Paramedics used extensive CPR to restart his heart and brought him to St. Paul’s Hospital ICU, where he was placed on life support. His mother got a call from the hospital; she called her brother in Victoria, then they set out for Vancouver.  Having travelled to Port Renfrew and being out of cellphone range, I didn’t see their urgent requests to join them right away.

The grace, mercy and love I experienced at the hospital last September 9-11 was phenomenal. Clearly, that ICU had been dealing with many drug overdoses, and yet their kindness and consideration never wavered. Even after brain death was almost certain, they continued to speak to Gordon and to us with compassionate regard. And most surprisingly, street people were allowed in to visit, if the family didn’t mind. In they trooped with their ragged clothes and matted hair and weather-worn hands and faces—in singles and pairs or larger groups—trying at first to help awaken Gordon from this accidental overdose, since many had previously overdosed and recovered.

“He’ll be all right though, won’t he?” his friends asked, and we said, “No…the medical staff are just confirming that he’s likely brain-dead, with just these machines breathing for him.”

To have these “unwashed masses” trooping into ICU, and to hear the affection they bore for each other was a privilege; and we loved hearing their appreciative experiences of Gordon’s final ten months of life amongst them. One youth services worker also spoke of the cohesive and uplifting force he’d been, saying: “Gordo, you’re doing what you’ve always done—bringing people together.”

We were soon told that Gordon would have to be palliated. At Covenant House, as his final hour drew near, they were flooded with people, all gathered there in tears and hugs, supporting each other through this hour of loss. John O’Donohue’s  On the Death of the Beloved was read and then life support was shut down. Giving him a final kiss on the forehead, I thought of Shakespeare’s words in Hamlet: “Good night, sweet prince, and flights of angels sing thee to thy rest.”

Since then, as a retired priest in Victoria, I’m grateful for love and support from friends and colleagues, and often wonder if other Anglicans have experienced something similar, especially in Victoria and Vancouver.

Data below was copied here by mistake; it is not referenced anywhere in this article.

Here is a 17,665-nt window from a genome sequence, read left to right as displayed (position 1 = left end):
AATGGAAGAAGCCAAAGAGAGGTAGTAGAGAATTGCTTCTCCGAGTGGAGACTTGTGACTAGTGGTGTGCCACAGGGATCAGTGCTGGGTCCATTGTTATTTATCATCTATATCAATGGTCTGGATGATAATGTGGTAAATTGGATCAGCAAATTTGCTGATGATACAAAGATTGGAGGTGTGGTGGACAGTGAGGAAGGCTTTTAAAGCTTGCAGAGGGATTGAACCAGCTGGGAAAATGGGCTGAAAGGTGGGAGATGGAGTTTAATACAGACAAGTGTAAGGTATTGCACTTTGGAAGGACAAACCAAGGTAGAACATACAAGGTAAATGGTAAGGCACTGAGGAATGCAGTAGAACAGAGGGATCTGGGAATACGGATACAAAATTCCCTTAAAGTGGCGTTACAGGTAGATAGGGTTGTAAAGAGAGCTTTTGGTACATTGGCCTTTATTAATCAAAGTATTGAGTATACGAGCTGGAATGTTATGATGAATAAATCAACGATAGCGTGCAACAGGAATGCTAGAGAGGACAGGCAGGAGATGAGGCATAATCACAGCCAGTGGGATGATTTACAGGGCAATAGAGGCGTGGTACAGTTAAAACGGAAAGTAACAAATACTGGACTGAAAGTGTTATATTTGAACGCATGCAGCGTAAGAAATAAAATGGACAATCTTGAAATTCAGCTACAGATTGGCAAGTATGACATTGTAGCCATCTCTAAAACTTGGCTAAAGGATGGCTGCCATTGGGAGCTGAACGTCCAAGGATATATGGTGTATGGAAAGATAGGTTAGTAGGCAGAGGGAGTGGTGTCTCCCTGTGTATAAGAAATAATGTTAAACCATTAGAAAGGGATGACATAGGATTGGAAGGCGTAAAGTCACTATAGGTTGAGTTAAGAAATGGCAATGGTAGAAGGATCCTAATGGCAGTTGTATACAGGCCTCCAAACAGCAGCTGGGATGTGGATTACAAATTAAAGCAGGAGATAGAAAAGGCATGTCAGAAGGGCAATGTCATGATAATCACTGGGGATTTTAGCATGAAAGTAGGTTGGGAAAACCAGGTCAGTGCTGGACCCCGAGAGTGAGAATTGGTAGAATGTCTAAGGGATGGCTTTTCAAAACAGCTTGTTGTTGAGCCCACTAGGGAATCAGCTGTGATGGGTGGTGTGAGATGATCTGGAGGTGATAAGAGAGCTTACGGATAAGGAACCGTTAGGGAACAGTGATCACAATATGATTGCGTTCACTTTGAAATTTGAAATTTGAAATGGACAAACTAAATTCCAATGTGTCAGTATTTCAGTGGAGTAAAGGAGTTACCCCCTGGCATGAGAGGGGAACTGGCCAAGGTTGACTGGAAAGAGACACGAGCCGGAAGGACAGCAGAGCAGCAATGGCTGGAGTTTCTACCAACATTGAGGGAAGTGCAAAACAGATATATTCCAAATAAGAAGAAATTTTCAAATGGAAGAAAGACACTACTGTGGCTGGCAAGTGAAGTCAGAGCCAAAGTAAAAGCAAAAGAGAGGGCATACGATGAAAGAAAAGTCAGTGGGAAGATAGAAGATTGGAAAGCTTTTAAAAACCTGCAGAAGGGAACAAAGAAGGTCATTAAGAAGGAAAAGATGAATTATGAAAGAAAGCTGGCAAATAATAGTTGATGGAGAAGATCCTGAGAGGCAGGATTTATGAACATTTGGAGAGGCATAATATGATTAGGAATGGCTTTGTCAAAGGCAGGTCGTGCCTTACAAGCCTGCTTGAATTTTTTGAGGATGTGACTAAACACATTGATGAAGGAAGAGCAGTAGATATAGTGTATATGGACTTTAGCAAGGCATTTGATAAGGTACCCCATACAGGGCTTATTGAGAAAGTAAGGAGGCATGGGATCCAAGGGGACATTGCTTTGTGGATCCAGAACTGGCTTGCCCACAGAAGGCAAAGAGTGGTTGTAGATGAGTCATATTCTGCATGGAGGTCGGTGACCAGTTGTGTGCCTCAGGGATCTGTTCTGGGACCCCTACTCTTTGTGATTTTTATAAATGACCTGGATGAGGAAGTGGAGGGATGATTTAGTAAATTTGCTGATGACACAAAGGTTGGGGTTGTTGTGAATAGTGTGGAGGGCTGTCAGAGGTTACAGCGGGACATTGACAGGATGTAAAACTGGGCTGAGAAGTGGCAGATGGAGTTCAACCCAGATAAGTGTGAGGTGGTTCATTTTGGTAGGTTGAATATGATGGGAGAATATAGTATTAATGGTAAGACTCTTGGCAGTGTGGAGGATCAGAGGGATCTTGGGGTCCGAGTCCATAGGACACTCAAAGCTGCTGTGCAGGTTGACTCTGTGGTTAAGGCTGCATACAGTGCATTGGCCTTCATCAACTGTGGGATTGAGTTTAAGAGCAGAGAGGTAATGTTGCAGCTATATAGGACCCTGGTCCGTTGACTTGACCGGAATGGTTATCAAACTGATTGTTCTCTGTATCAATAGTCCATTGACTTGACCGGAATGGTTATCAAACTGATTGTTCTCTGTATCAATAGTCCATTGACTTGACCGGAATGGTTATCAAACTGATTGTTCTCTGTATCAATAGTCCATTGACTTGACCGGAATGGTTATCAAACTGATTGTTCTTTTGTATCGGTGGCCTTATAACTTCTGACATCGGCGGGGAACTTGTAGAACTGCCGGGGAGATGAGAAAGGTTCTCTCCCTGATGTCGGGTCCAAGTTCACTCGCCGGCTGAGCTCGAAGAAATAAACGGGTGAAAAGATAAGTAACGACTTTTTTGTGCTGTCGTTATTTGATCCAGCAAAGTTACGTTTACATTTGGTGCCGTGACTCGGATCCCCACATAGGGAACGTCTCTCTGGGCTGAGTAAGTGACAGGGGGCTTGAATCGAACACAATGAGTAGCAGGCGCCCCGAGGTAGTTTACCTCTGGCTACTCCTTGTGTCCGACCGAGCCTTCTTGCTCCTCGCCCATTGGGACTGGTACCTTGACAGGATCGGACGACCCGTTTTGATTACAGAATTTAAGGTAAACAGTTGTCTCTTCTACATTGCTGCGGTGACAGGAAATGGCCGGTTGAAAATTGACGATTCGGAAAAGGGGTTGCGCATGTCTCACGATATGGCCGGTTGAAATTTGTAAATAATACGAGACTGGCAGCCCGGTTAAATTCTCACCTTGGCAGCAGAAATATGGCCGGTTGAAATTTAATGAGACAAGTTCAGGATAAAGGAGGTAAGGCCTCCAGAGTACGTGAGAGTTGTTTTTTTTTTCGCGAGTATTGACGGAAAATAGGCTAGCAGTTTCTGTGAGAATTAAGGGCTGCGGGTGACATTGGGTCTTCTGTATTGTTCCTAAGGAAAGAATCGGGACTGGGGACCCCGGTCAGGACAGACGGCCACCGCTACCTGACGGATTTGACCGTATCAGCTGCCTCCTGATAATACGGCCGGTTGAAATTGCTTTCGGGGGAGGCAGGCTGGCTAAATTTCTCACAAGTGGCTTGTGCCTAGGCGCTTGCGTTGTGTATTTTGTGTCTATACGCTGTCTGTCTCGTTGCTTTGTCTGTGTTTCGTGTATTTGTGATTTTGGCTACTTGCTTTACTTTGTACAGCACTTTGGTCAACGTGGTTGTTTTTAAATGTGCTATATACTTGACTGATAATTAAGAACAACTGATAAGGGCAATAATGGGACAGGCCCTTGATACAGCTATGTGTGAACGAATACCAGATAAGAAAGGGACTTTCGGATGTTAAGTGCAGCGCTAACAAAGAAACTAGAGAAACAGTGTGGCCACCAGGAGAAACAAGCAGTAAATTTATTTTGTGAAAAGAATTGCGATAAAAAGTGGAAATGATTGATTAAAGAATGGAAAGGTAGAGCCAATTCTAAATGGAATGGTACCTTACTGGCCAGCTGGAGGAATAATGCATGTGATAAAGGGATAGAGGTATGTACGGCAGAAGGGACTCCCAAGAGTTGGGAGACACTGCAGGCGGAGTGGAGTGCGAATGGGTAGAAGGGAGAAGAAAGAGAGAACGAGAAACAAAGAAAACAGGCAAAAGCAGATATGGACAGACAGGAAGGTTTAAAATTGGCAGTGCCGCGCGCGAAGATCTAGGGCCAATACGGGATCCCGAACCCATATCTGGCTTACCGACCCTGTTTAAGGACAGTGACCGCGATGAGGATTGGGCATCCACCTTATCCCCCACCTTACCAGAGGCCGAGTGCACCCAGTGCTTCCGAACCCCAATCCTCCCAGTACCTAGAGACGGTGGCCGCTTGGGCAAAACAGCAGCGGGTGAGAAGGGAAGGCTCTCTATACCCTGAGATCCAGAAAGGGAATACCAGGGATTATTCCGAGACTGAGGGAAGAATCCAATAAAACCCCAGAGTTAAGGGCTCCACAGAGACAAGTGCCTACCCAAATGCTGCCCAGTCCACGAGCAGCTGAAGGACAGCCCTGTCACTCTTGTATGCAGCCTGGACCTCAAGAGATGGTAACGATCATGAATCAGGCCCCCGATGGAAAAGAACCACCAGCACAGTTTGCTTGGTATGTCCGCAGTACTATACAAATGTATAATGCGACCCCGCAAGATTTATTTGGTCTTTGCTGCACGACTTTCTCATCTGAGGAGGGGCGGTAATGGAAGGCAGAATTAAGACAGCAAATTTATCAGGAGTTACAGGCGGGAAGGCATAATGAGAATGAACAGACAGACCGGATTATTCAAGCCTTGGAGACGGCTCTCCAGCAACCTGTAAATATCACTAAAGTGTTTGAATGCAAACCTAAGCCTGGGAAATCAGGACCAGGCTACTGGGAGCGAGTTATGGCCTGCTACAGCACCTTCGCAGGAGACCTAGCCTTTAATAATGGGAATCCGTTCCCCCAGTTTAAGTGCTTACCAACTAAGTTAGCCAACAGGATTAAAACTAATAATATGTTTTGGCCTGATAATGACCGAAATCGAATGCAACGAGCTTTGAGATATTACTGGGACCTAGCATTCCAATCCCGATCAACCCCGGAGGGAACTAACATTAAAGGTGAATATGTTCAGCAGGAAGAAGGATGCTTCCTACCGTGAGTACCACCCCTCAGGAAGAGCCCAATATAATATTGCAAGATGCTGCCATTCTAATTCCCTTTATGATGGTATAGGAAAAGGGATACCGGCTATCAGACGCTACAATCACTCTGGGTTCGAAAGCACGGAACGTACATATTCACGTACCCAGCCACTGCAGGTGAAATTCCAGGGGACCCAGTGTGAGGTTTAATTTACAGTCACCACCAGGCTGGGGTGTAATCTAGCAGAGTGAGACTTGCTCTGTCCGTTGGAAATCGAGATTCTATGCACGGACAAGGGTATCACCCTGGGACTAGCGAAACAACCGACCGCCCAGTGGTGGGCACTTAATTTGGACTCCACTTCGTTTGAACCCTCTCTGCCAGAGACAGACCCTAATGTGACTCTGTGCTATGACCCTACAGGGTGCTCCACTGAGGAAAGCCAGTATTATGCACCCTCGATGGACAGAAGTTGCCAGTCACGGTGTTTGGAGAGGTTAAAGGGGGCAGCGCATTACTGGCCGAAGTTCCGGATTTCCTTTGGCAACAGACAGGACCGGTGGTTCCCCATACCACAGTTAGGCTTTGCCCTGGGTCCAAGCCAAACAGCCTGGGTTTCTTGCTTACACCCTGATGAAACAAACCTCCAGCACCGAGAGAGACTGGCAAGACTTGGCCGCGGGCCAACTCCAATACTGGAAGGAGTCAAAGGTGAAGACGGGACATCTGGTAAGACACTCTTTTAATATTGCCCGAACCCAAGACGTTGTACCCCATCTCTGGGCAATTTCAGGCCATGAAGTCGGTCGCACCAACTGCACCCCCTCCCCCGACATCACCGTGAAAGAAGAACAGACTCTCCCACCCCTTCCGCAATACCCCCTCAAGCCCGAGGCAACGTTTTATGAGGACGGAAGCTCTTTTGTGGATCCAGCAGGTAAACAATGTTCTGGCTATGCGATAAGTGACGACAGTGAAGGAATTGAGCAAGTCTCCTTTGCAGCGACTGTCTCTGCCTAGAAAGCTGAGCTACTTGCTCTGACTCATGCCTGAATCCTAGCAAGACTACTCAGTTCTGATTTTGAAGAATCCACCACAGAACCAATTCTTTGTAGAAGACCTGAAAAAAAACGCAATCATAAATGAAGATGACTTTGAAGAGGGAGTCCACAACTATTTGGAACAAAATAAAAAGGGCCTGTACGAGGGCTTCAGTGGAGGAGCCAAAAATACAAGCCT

Gordon left many memories in his wake and inspired friends and family alike. In Winnipeg, Gordon’s artist aunt, with her own history of addiction, put on two art shows in his honour. And the UVic Centre for Studies in Religion and Society accepted my proposal for a community research fellowship about spirituality and the B.C. opioid crisis.

I’ve often sensed Gordon’s spiritual nearness, remembering the baby who loved flowers and grew into the affectionate and good-natured young man we lost.

On All Saints’ Day 2017 at the Victoria cathedral, I was moved to write this poem:

There you were
dancing in the sanctuary
A sort of harlequin note
to your light prancing steps.

I sensed your presence
smiling and winking at me
stretching your arms and hands
towards the great urn of flowers
inviting me to focus on beauty.

See, Grandma,
you said without words,
I’m free and happy now
and want you to be too.

His teasing loving smile
drew me into the spell
so great to feel him being so well.

Soon he had a dance partner
the one that usually or ideally
sashays around sanctuaries…

The two were like Vaudeville—
swoops and dips and funny smirks.
Exuberant joy and love
emanating from the ether.

Thanks for the visit, Darling Boy.


— The Rev. Adela D. Torchia
is an honorary assistant at Christ Church Cathedral in Victoria.

 

  • 86
  •  
  •  
  •  
  •  

Related Posts

Adela Torchia

1 COMMENT

  1. So much pain so much addiction. Young people overdosing and dying. Leaving families, friends with broken hearts. Trisha

LEAVE A REPLY

Please enter your comment!
Please enter your name here